The Life and Death of a Fly Rod | Outbreak Magazine


Fly fishermen tend to anthropomorphize the objects of our obsession to such an extent that I often wonder if it’s us or the five-year-olds who have the most active imaginations. Still, the claim that fly rods are more than just tools shouldn’t be too hard a claim to swallow. For a group of people who regularly claim that trout are capable of elaborate and deductive reasoning, I think there is room for the idea that fly rods are more than the sum of their parts.

The best rods aren’t really friends. They are rather confidants. They watched every mistake, watched your successes, and stayed by your side for the average days that make up most of our time on the water. If we lived in a world where fly rods could talk, they would be the stoic pal who only talks to correct your demagoguery. They would have the final say on every fish story.

In this hypothetical world, they would also be the only ones able to objectively tell the story of your growth as a fisherman. We like to forget certain events – like the time I threw a cane in Pyramid Lake and threw a fit on the beach as a toddler – or see them through rose-colored glasses. A fly rod would remember every throw, every drop, every fall, every fish lost or missed. Most importantly, it would show you how each of these mistakes made you a better angler.

And that’s why I sat on the tailgate of my truck with a heavy heart, glumly gazing at a fly rod. It was the first high end rod I have ever bought – a 9’5wt Winston. I had caught grayling and salmon in Alaska with this rod, and cutthroat and golden trout here in the Rockies. It is without a doubt the rod that I fished the most. He has the most stories to tell, the more locked up memories.

The last time I fished it was on a float with two friends on Utah’s Green River. My buddies had come from both coasts for a whitewater rafting trip, and they were planning to arrive a few days before to see if the fishing here is as good as I said. I had my boat ready, the rods rigged and we took to the water early.

My Winston was tied up with a single dry fly, but I only threw it a few times that day. We had fished at the end of August, which can be a difficult time on the Green. The fishermen pounded it to death for a few months, the fish have all been caught a few dozen times, and the dry fly catches are so shy that you almost feel bad on the hook.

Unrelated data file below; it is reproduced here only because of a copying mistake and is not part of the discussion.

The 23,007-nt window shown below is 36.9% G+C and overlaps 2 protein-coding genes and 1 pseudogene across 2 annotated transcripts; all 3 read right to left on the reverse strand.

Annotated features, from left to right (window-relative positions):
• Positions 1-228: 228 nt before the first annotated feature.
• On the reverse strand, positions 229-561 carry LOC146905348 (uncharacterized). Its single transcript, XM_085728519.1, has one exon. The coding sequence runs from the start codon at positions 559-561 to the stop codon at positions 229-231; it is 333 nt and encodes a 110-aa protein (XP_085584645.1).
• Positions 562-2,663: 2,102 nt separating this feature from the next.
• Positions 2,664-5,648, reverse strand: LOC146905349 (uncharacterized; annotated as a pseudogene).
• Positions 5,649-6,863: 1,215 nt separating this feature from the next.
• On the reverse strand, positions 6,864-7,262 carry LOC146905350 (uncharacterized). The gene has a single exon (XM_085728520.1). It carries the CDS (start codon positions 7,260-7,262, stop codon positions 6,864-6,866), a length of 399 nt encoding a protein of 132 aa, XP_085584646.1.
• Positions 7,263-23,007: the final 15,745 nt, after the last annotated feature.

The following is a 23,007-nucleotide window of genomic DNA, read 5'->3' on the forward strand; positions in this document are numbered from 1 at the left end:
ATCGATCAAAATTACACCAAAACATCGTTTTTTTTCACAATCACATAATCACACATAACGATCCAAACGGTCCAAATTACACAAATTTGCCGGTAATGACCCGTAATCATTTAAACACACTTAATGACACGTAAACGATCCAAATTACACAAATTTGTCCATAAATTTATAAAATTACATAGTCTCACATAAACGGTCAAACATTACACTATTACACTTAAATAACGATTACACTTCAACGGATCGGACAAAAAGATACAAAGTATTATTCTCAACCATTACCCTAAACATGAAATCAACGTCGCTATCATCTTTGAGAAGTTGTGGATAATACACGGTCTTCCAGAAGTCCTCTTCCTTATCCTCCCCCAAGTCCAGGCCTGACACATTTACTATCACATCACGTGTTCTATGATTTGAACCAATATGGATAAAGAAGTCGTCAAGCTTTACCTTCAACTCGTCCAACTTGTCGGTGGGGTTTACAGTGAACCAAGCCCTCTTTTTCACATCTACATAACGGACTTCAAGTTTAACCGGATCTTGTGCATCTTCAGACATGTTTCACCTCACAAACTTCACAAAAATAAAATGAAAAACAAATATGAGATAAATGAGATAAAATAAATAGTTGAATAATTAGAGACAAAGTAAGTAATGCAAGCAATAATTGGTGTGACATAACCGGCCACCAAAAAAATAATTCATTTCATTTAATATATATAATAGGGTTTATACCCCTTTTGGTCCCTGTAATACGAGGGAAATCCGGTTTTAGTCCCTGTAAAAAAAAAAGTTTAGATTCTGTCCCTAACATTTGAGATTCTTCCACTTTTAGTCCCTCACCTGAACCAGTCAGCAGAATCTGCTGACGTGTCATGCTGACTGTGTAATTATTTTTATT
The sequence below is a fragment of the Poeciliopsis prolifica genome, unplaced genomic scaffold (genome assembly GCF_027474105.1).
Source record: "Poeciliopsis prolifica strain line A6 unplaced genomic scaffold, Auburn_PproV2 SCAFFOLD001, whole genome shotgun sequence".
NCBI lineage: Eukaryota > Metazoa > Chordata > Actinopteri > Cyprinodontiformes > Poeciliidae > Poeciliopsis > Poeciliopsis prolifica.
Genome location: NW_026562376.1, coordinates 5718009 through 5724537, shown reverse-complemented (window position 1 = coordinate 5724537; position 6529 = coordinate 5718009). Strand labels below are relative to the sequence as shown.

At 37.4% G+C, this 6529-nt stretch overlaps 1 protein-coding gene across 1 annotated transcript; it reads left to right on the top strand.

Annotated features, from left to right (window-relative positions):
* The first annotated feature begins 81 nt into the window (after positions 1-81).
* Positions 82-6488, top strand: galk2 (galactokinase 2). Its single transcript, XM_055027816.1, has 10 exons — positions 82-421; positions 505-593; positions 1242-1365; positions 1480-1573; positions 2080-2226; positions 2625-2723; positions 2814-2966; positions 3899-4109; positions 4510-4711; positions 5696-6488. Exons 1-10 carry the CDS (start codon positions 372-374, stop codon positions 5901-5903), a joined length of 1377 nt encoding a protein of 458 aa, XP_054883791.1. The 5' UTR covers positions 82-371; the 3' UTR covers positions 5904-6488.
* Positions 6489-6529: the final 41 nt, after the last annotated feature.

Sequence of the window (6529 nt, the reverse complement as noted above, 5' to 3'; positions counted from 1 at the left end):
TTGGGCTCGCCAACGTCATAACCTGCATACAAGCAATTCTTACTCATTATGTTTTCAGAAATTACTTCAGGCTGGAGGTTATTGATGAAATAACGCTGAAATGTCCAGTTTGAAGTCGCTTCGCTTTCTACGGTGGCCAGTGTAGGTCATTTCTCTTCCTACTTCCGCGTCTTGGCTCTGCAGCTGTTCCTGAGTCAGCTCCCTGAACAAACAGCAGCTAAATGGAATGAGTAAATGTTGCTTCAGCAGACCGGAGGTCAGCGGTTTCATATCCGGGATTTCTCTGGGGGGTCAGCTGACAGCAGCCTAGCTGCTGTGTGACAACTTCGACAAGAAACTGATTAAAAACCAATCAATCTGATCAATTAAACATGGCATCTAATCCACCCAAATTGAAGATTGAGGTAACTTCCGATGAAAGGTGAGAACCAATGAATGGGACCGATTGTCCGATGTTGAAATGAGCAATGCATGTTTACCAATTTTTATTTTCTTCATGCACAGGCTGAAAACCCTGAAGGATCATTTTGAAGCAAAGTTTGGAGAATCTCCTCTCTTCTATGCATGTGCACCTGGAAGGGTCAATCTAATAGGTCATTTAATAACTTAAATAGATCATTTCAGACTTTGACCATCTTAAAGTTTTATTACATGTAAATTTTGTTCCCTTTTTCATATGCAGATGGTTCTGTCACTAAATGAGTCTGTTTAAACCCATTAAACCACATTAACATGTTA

In the precipitous exhaustion of packing the boat to return to the lodge in time for dinner, I put the Winston back into its rod tube. I didn’t notice the cane sock was soaking wet. Fast forward a few weeks. It is mid September and I have just moved to Evanston, Wyoming where I am working as an English teacher in college. After a long day with the kids, I left for one of the dozens of rivers within an hour’s drive from school, my trusty Winston shotgun.

The wind was blowing through sagebrush and the sun was low on the horizon when I parked. It was pretty hot, I didn’t need waders, so I put on my boots and went to tie my cane. That’s when I realized the mistake.

Opening the stem tube triggered a moldy smell that turned my stomach upside down. I moaned as I pulled on the rod and felt the sock still wet. A few years ago I started making bamboo rods and I have a good collection of canes in my quiver. One of the first things you learn about bamboo is that you never store a wet rod. Already. In any circumstance. While this is hammered out for bamboo owners, this is also true for people who fish graphite.

The water that remained in the cane sock had made its way through the little cracks and dents in the Winston’s varnish. Mold has grown between the surface of the stem and the varnish. Almost every wire wrap was cloudy with water, mold, or a combination of the two.

Then I looked at the reel seat. The water had seeped into the wood, causing it to expand and trap the locking strip on what was previously a beautiful piece of burl elder. The reel seat spacer took pride in the locking threaded barrel of at least 1/16 of an inch, if not more.

The last nail in the coffin came when I tried to remove some water and mold from the stem. He had eaten away the varnish on the stalk inscription to the point that a simple drying removed all the varnish and the hand lettering.

In the space of a few weeks, the water ruined my first favorite fly rod. I hardly felt like fishing, although I had more than a few spare rods in my truck. Fishing seemed wrong to me after learning that my own stupidity had cost me a dear friend. I still fished, but I did not catch anything. On the way back to Evanston, I dodged the deer and antelopes and thought more of the Winston drying in my passenger seat.

Often times we think fly rods will last forever. Our grandfathers or our fathers passed on enough canes, and the vintage cane market is alive and well, to make them seem timeless. Of course they are not, and I felt more than ridiculous to be sorry for the loss of graphite, wire, glue, nickel silver and wood. It wasn’t just the rod that I had lost, however. It was all the memories I had created using it, the fish I had caught, the places I had been. Instead of a tangible connection to those experiences, I was left with photos on Instagram. It’s not as strong a newspaper as a fly rod.


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